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The field of social innovation in Norway is still very much at its early stages, with the concept of social entrepreneurship more well known and understood than social innovation.

It is mainly the private and third sector that is developing and driving the field of social innovation forward in Norway; from individual pioneers, networks, social enterprises to larger private sector investors. The government in Norway is not themselves providing many activities that encourage social innovation, however it is the largest funder of social innovation activity.

Social innovation is time and context specific. That means it can mean different things in different context. What might not seem innovative in one country, may be ground breaking in another. The political and cultural background is important to understand. There are also a wide variety of organisations involved in this field, each have different perspectives. So, the purpose of this page is to demonstrate a variety of views on what social innovation means to different kinds of organisations in Norway.

The voices from Norway:

In 2015, the Nordic Council of Ministers published a report on social entrepreneurship and social innovation in the Nordic Region.

According to their research, the vast majority of organisations working in the field were set up after 2008. 2009 was the year when social innovation and social entrepreneurship went from being unknown to gain some increased attention. In 2011, the first signs of political interest appeared when a state fund was set up to support social entrepreneurship and innovation in the field of poverty and social exclusion. This fund increased from 5 million NOK to 8 million NOK in 2014. In parallel with increased public sector interest during these years, there was also an increased interest amongst big investors, and so new networks, courses and education on social innovation was developed.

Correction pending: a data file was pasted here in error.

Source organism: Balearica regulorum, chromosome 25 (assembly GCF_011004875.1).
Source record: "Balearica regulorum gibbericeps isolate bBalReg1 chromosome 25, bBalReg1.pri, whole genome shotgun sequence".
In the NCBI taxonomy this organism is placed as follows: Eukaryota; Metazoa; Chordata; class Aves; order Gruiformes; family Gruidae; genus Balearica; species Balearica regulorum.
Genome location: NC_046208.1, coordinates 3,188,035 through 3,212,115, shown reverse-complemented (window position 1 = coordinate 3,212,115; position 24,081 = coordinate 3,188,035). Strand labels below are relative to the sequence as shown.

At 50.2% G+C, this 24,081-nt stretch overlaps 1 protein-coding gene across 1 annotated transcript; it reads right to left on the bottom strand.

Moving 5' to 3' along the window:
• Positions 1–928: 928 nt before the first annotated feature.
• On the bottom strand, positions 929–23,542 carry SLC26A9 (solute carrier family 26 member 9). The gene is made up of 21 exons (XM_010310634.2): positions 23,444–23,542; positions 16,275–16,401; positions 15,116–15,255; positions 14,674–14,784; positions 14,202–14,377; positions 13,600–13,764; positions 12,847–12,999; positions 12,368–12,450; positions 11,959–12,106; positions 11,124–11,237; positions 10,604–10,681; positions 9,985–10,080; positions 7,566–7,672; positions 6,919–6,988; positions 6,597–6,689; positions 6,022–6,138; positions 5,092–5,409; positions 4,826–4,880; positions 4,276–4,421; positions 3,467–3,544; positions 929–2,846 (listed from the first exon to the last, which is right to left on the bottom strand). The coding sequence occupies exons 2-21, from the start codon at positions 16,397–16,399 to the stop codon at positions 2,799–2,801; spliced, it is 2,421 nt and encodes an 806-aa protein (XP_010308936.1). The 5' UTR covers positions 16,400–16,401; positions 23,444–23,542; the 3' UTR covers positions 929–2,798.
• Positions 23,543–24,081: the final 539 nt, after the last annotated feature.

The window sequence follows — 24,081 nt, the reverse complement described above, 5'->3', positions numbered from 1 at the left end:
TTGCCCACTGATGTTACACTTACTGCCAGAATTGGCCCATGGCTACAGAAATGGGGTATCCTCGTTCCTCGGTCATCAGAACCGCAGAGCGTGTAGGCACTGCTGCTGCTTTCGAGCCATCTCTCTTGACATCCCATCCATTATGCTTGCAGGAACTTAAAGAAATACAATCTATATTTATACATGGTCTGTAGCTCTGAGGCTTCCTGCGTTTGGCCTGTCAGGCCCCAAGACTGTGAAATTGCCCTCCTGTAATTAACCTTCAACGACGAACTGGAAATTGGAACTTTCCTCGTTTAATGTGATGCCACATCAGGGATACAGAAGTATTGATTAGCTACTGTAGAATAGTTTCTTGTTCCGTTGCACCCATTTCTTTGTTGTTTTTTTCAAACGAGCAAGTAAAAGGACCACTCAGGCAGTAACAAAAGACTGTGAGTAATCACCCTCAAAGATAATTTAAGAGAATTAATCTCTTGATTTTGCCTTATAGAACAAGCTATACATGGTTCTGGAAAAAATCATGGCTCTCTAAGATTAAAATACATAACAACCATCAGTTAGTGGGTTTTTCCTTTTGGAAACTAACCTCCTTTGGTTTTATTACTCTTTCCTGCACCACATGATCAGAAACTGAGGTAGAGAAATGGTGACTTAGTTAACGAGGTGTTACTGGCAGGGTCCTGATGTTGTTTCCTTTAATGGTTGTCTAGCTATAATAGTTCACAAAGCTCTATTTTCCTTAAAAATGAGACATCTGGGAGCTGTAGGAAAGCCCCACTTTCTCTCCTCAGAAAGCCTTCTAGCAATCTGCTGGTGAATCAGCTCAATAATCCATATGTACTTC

Today, increasing public awareness and activity mark the field of social innovation. More and more enterprises are identifying themselves as social enterprises, and both the public and academic sector, as well some private corporations, have shown increased interest. The current government has said that it will make it easier for social enterprises to be involved in delivery of social services in Norway. However, there are still divergent views on what social innovation and entrepreneurship means, what the role of the public sector should be and how to best support the field.

The full report can be read in English and Norwegian.

In 2015, Europe Tomorrow created a profile on Norway, based on their travels across Europe to identify and test the best social and environmental innovations in order to promote their replication and scaling. In this profile, they identified key actors in the field including:

  • In Oslo, the coworking space Socentral gathers 70 members and residents working in various sectors, ranging from health, education, wellness, or food. Socentral also works as a social entreprise, offering consulting services to the public sector and playing a key intermediary role between the state and its members.
  • Epleslang is a social integration enterprise that combats food waste by selling 100% local and natural apple juice, made from hand-picked apples. Eplesland has hired 28 people with disabilities, avoiding the waste of 80 tons of apples.
  • In the sustainable food sector, Kooperativet is a purchasing coop for local, organic and/or biodynamic products.
  • In the education sector: Bua uses activities and equipment for social entrepreneurs to reduce social inequalities in health for young people and children
  • In Bergen, Baerkraftige liv pâ landâs is an association inspired from the Transition Town movement which supports and fosters the development of a sustainable food system, collaborative economy, clean transportation, and sustainable housing.

Read the full profile on their website here.